By: Stephanie Featherston, M.Div., EdS, LPC
In the last few months, I have learned a great deal about myself. I have learned that teaching was easier in the classroom, and that my children’s teachers are amazing people. I have learned that I can actually miss my commute, because that is my time to listen to audiobooks and expand my world. I have learned that working with people through a screen is a lot harder than working in person. My world has certainly been different with this pandemic.
During this time, I have also seen people in fear and confusion. People are not sure what to trust, who to listen to, or how to respond. I have seen people who are frustrated with the government for very different reasons. Some people feel stifled and others feel unprotected. Some are home with families or children who feel overwhelming, while others have been home alone for months. I have known some for whom this has been terrifying and very real due to their own illness or due to loss of friends or family, and I have known some for whom this all feels very overblown and distant. Furthermore, many are struggling to understand where others are coming from and how they can make the decisions they have. The common thread for all is that we are experiencing a time that is traumatic. None of us is sure what is happening or how to respond to it. None of us knows what safety looks like going forward or how we will know what that is. We are trapped in an overwhelming, potentially lethal, situation over which we have minimal control.
Over the last five years or so, I have been learning about a model of therapy called Internal Family Systems (IFS). It was developed by a man named Richard Schwartz in the 1980’s. The core concept of IFS is that we are all made up of parts who each have their own role and way of being in the world. My favorite example of this is cheesecake.
Let’s picture that I am stopping by the grocery store on the way home from work (yes, this is a dated example) and I happen to see a cheesecake slice for sale. Part of me thinks,”I want that cheesecake!” Another part says, “You don’t need it. It’s not good for you.” A third part says, “I’ve been working hard. I deserve a reward.” Another part might point out that it would be a waste of money. Other parts might chip in their thoughts, too. In the end, I either buy the slice or I don’t, depending on who wins the debate. In this example, the first part wants me to be happy, the second wants me to be healthy, the third wants me to be rewarded for my efforts, and the fourth is focused on economic matters. Others might be concerned about weight, outside perspectives, the response of my children, guilt after eating, etc.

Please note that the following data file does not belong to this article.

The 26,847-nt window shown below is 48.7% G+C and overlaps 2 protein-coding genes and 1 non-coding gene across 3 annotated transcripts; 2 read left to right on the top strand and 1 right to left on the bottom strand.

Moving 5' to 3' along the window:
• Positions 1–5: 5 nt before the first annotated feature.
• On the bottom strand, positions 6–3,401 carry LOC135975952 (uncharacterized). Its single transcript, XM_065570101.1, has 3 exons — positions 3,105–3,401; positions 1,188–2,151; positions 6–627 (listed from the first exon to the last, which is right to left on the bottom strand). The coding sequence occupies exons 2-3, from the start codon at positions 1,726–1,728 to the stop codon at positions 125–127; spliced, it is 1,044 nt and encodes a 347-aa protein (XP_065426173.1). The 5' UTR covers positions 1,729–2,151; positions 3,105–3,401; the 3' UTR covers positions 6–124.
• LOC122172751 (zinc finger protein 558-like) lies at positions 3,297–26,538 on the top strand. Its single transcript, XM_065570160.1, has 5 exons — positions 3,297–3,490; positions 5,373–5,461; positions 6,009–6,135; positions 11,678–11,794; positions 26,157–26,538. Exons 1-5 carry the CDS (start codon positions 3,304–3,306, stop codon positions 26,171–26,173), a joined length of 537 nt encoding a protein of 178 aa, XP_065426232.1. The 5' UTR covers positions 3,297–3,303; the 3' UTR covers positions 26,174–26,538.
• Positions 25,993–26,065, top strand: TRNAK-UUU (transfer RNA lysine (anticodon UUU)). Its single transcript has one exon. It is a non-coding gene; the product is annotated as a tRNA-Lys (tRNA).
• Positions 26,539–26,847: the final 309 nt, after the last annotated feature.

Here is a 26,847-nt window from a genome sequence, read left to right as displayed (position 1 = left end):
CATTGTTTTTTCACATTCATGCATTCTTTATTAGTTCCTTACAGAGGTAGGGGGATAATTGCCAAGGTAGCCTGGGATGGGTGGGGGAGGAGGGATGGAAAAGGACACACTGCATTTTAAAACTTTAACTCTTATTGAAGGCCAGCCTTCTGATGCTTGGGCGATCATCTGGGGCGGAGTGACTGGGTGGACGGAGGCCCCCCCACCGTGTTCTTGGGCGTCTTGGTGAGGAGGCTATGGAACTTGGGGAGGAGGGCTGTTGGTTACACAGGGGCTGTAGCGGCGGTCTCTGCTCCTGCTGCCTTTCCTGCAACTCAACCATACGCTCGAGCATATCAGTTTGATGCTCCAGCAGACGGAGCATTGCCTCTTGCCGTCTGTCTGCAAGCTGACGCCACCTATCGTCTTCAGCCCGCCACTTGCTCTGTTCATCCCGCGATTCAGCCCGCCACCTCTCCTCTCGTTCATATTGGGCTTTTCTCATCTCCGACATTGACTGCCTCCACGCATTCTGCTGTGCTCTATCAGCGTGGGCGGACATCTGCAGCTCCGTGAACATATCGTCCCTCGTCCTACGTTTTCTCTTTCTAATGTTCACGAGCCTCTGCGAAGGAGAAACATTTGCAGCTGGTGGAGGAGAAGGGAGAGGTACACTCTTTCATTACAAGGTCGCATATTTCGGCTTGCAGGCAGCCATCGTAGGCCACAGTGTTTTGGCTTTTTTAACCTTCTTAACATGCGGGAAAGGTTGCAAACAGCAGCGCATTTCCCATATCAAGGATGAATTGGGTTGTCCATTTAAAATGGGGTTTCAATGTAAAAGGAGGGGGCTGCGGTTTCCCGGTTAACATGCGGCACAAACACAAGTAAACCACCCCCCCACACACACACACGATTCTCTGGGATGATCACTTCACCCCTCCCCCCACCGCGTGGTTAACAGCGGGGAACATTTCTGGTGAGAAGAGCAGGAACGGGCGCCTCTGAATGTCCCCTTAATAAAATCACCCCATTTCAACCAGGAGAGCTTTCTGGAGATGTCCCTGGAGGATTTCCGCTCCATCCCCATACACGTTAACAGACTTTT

The goal of IFS is to get to know and work with our parts so that the system functions more efficiently and so that trauma can be resolved. To work with those parts, we approach them with compassion and curiosity rather than judgment or expectation. IFS believes that every part is doing the best it can to try to help. Some parts may be working off of old information or responding in an extreme way to extreme circumstances. If we believe, though, that they are doing the best they can with what they have, how does that change our view of ourselves and our choices? If I make a mistake or a poor choice, it is helpful to explore what was happening and why I responded that way. Certainly, this is more effective than shaming myself. If I can be compassionate and curious, I can learn more about myself and find a better way to meet a need or respond to a trigger.
A beautiful side-effect of IFS work is that we begin to develop more compassion for others. How would my world be different if I believed everyone around me were doing the best that they could do? All of us were brought up in a particular way in a particular situation with a particular set of beliefs and a particular set of caregivers. We have each had our own struggles and experiences, and we each have different strengths and points of view. How, then, should we all have the same understandings or reactions in a traumatic time? What if that person, whose beliefs are so different than yours, is working out of their own understanding of what is best? We all respond differently to trauma, and our responses are not always conscious.
While I have had many frustrations over the last few months, I have also benefited from compassion. Clients have been remarkably patient with technological issues. They have forgiven me when my foot has been lodged so firmly in my mouth I have needed a shoehorn to get it out. Friends have checked in with me about mine and my family’s health. My children have received love and support from their teachers while we have been quarantined at home. My husband and kids have been supportive to me as well. All of this has helped make this overwhelming time more manageable.
As we continue to navigate this pandemic, I hope we can all find some space for compassion, both for ourselves and for others. None of us have been precisely who we would like to be, but I believe we are all doing our best. If you are having trouble finding your compassion, I hope you will reach out. You are, after all, worth it.